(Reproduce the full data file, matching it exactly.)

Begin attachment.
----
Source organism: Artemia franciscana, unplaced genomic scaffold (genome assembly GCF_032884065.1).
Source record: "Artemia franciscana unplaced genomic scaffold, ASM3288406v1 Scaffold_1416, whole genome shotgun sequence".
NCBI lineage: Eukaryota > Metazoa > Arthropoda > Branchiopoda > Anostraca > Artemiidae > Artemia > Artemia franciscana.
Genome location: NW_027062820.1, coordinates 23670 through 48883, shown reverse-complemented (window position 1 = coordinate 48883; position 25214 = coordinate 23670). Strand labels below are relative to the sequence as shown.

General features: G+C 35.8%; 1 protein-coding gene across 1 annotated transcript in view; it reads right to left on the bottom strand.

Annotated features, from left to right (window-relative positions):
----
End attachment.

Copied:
Source organism: Artemia franciscana, unplaced genomic scaffold (genome assembly GCF_032884065.1).
Source record: "Artemia franciscana unplaced genomic scaffold, ASM3288406v1 Scaffold_1416, whole genome shotgun sequence".
NCBI lineage: Eukaryota > Metazoa > Arthropoda > Branchiopoda > Anostraca > Artemiidae > Artemia > Artemia franciscana.
Genome location: NW_027062820.1, coordinates 23670 through 48883, shown reverse-complemented (window position 1 = coordinate 48883; position 25214 = coordinate 23670). Strand labels below are relative to the sequence as shown.

General features: G+C 35.8%; 1 protein-coding gene across 1 annotated transcript in view; it reads right to left on the bottom strand.

Annotated features, from left to right (window-relative positions):